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How to Choose Between Open Source and On-Demand CRM

With today’s ultra competitive business environment, companies who want to make it on top are making it mandatory for Customer Relationship Management (CRM) programs to be implemented and embraced by their employees. With such multitude of companies spread across different industries however, how do you exactly decide which CRM system to go for or not? Do you go for the most expensive system that is available out there or do you go for the one that was endorsed by some of your friends in the industry?

Obviously there would be a lot of factors that would come into play in your decision as this is easily one of the bigger expenses that your company is likely to take for quite some time, especially if you are a small to medium-sized enterprise. Not to mention the fact that you would have to sell the idea of CRM to your employees mostly with the help of this technology so that they would understand it thoroughly and embrace it with all their heart.

Basically, there are two options that are available. These are:

  1. Open Source CRM and
  2. On-demand or Hosted CRM.

Basically, the Open Source CRM is a ready-made generic program which can be trimmed and modified to fit the specific requirements of your company, while the On-demand or Hosted CRM is a web-based CRM program which can be specifically customized for your company via a remote host running a centralized CRM provider.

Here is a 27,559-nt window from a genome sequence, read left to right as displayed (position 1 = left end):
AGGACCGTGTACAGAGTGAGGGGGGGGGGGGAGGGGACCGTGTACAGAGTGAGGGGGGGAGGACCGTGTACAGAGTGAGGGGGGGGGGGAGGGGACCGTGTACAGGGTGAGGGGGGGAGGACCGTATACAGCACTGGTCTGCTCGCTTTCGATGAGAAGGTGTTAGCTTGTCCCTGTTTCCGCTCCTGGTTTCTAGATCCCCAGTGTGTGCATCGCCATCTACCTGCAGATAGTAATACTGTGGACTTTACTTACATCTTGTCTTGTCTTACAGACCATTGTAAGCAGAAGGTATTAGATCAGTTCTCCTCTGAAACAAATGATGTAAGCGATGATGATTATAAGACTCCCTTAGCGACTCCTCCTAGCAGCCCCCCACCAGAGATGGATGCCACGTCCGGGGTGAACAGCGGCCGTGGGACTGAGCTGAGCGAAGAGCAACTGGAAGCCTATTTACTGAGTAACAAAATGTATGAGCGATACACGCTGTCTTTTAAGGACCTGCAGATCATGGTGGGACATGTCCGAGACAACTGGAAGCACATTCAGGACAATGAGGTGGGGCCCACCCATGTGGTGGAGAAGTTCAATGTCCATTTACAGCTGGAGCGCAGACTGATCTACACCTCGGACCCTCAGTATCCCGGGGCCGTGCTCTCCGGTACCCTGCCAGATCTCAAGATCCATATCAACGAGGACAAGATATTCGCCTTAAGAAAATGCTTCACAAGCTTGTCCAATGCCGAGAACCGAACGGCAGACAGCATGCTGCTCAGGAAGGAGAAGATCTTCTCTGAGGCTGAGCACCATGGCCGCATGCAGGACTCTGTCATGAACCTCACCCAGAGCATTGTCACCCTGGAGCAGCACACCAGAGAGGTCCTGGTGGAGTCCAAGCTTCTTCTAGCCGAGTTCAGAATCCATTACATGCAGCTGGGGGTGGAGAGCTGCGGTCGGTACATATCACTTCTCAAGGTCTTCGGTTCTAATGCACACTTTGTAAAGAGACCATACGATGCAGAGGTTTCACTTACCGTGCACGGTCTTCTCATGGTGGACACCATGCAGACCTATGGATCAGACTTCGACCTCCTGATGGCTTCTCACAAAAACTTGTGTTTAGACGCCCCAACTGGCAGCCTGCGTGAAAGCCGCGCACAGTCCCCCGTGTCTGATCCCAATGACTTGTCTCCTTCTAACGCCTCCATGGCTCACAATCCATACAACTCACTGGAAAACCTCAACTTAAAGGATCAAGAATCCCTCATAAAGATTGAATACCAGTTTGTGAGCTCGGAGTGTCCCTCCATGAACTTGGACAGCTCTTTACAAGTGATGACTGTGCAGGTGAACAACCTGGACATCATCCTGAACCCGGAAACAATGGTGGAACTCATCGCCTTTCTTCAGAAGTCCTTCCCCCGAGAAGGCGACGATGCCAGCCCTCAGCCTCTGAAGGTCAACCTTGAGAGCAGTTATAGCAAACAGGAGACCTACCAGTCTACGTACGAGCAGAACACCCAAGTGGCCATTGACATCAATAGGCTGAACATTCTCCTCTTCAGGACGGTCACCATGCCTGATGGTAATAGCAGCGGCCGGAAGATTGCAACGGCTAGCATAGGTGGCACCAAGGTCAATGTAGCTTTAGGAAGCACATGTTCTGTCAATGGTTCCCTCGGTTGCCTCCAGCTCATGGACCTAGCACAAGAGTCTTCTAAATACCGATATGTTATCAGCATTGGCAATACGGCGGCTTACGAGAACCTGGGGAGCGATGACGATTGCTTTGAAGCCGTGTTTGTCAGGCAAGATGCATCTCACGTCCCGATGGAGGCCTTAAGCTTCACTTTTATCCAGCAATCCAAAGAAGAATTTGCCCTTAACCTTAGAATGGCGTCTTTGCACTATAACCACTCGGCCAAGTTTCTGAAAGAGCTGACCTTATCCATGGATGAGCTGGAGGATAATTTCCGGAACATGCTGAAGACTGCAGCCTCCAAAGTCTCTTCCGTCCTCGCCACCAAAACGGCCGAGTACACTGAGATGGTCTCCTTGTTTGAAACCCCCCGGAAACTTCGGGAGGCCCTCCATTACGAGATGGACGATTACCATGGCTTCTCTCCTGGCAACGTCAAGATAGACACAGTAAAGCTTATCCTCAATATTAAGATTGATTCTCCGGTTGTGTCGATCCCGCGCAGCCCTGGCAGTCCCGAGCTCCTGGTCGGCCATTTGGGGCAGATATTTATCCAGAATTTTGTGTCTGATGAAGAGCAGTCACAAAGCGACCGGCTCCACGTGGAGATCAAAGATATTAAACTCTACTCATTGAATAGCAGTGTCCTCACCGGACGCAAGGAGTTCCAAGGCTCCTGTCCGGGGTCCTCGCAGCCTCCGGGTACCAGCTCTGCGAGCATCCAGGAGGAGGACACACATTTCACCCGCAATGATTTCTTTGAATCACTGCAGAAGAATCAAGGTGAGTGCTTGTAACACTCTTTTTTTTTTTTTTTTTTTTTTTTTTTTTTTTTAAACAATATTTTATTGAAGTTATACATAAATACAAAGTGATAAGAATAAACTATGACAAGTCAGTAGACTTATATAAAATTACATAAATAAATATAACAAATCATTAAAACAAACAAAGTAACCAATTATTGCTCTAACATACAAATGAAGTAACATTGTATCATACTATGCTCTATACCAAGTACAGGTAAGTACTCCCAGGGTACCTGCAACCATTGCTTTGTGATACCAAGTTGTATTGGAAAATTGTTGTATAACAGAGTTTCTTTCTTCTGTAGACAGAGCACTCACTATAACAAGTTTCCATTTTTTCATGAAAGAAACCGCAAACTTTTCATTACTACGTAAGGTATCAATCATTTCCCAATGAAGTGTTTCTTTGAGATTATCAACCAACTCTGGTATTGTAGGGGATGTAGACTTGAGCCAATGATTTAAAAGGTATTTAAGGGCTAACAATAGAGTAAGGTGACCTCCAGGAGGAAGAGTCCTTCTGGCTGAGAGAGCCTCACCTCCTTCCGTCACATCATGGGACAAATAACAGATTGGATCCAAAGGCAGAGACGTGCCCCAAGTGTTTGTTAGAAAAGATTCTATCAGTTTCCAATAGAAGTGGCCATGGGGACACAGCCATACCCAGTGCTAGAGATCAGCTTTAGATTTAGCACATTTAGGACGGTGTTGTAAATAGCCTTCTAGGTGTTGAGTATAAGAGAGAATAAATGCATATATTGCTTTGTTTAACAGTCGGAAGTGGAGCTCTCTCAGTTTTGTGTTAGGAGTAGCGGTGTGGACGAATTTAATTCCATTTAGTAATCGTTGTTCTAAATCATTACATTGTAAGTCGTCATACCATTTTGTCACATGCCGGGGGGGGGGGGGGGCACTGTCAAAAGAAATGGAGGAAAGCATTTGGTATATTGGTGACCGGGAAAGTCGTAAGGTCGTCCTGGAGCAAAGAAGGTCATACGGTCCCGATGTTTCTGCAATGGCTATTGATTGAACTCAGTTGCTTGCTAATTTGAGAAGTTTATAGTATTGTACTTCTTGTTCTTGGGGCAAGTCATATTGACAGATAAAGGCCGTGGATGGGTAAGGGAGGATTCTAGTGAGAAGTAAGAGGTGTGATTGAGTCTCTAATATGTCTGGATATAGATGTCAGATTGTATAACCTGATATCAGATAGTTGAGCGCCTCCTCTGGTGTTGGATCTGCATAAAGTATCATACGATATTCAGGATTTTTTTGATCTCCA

A third variety that’s actually becoming quite popular recently is the Open Source Hosted CRM which marries the benefits of both systems; however that would be a topic for another article.

Both systems are capable of delivering the basic necessities of what a CRM program is supposed to accomplish such as storing and integrating all relevant customer information such as names, contact particulars, customer preferences, sales histories, among other things. Both are also capable of accomplishing multiple tasks simultaneously such as collaborative selling across multiple channels, sales automation, tracking, and migration of various data, client lifecycle marketing, among others.

Open Source CRM is usually applicable to a broader range of various industry applications as most conceivable CRM-related application is already incorporated in there. Larger companies which have their own in-house IT personnel will have no concern about using this system as they have the capability to modify the program until it fits their exact requirements. This in-house IT capability will also allow them to constantly revisit and fine tune the system several times over until they perfect it. For smaller companies however which doesn’t have the capability or the means to hire their own in-house IT staff for maintenance and support, they will prefer to have this program pre-customized to their exact needs. The main disadvantage of the Open Source CRM system however is the higher initial cost that is associated with it.

On the other hand, this is exactly the main advantage of the On-Demand CRM system: low capital investment. In addition, since it is essentially a web-based system other benefits include the following:

  • No need to install and maintain the CRM system on site
  • It’s more mobile since you can access the data anytime, anywhere
  • Modularity – meaning you don’t have to purchase things in a bundle and then end up with a bunch of functionalities that you don’t really need but have to pay for anyway
  • They have affordable and flexible monthly charges
  • They are maintained by experienced professionals specializing in the CRM industry    


Jacob Jackson works for one of the leading developers of online CRM - WebCRM. He also blogs a lot about this topic at the official WebCRM Blog.